Kelly Barner from BuyersMeetingPoint started an “Open Call for Predictions: What does the Future of Procurement Hold?”. What a great idea – thanks Kelly for this initiative! We immediately started collecting our thoughts about what the future might bring for procurement. This is our first take, which we would like to share with you:
THE END OF SUPPIER RELATIONSHIP MANAGEMENT
Over the last decade, the topic of Supplier Relationship Management (SRM) has dominated strategic procurement. The benefits and objectives are clear to see: increased supplier performance, reduced costs, development of relationships with suppliers, defined optimization potential. To a certain degree, risks in the supplier base can also be identified as part of SRM. In most cases, however, this applies to creditworthiness checks of direct suppliers.
But what happens with subcontractors along the supply chain?
According to the current Supply Chain Insights LLC study “Can you afford the risk?”, only 18% of companies interviewed have transparency over their 2nd and 3rd tier suppliers. A recent example of a large German sports item manufacturer, who appeared in the media at the end of June, is proof of this: Following a media report about disastrous conditions at a plant in El Salvador, PUMA stopped orders as one of the business partners was not using authorized subcontractors. According to the media report, PUMA had no knowledge about this supplier, but instead, a damaged image.
And what happens with locations and hubs along the supply chain?
Increasing internationalization, global networking and shifting of value added processes are a real development. Disruptions in the supply chain – be they of an economic, structural, political or ecological nature – can have fatal consequences for security of supply in terms of organizations and their corporate success. A research study of PwC (Global Supply Chain and Risk Management Survey, 2013) revealed that more than 60% of respondents saw their performance indicators drop by 3% or more in 2012 as a result of a disruption in their global supply chain. This means that besides suppliers, supply-related risks along all transfer points, interim storage sites and logistics hubs must be monitored in order to secure supply.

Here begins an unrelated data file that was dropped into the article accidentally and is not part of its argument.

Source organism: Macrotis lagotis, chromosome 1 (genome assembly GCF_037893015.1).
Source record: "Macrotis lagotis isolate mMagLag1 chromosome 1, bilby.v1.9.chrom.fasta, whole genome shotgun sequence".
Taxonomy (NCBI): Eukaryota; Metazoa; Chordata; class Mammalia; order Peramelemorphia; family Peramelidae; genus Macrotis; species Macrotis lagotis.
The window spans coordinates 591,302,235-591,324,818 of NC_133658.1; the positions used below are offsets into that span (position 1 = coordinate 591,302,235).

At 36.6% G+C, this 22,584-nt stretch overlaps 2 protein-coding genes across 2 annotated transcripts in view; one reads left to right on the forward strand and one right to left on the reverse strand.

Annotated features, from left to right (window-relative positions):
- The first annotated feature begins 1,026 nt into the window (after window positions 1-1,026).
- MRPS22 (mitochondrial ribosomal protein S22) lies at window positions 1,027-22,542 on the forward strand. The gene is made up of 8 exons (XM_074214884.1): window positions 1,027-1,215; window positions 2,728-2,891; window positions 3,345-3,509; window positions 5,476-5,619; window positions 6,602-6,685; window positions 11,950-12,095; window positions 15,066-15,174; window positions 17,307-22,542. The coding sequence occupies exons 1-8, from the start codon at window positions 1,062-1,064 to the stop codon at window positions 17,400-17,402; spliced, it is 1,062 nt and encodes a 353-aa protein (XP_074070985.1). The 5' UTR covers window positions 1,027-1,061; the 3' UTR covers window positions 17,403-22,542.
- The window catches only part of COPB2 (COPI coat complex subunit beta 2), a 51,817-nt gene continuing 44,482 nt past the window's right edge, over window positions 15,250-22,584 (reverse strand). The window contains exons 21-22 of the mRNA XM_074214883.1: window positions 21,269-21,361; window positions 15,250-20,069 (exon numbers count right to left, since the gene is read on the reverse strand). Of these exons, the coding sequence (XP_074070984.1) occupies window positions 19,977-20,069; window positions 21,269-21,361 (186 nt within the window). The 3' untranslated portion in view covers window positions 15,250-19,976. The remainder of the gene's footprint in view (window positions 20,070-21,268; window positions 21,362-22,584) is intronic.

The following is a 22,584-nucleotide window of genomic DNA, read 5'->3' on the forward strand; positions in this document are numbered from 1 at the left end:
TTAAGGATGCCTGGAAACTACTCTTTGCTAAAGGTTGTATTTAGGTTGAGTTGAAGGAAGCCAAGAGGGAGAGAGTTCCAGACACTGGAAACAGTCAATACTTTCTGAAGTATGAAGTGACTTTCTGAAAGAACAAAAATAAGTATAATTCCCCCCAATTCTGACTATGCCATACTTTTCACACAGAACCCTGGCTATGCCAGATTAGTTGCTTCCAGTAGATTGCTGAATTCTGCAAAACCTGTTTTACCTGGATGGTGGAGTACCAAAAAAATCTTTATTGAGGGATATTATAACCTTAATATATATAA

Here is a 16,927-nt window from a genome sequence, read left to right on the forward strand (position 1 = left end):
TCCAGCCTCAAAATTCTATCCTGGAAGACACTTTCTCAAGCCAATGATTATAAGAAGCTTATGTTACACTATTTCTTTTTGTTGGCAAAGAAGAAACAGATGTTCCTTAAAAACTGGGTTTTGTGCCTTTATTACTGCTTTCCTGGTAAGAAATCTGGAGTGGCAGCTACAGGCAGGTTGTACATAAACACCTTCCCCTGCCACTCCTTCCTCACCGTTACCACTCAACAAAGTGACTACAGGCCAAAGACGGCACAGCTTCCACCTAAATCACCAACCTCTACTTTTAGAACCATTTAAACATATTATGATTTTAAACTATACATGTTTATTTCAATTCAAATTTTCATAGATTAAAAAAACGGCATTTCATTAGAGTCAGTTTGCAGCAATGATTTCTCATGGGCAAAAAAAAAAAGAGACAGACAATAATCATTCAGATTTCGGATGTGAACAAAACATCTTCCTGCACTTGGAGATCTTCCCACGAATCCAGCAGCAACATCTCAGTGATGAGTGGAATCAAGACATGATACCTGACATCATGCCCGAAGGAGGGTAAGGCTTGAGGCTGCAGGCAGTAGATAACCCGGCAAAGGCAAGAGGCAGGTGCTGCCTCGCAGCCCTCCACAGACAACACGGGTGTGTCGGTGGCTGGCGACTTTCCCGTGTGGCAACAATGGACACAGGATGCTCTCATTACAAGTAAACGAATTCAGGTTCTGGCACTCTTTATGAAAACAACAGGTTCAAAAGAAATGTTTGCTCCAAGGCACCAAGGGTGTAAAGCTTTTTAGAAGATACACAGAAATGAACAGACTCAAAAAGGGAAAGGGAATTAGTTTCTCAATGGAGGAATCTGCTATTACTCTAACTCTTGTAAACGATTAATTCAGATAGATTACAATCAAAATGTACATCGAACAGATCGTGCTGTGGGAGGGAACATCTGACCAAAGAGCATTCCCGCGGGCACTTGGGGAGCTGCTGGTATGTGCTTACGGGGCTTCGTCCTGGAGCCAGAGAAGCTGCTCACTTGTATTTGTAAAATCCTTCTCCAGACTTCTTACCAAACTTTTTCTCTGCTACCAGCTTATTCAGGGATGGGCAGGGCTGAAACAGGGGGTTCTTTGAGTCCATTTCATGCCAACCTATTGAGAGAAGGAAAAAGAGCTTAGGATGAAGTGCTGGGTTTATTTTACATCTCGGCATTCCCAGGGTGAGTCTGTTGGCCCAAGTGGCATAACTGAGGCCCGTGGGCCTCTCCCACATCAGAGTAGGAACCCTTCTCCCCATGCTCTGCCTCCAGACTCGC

We are convinced that the trend in future is going to be towards transparency over the entire supplier network, including location and country risks of 1-n tier supply routes. Previous supplier-centric approaches in terms of quality, stability and price of partners must be supplemented by supply security aspects along all supply routes as well as compliance aspects as regards 1-n tier relationships.
Companies in all sectors must continue to focus on their suppliers and supplier relationships – they will however have to take this a step further, namely to include the entire supply chain into their management.
So, we are not predicting that supplier management will no longer be relevant – but a holistic
1-n tier supply chain management approach will enter a new era: The conversion of SRM and SCM has started.
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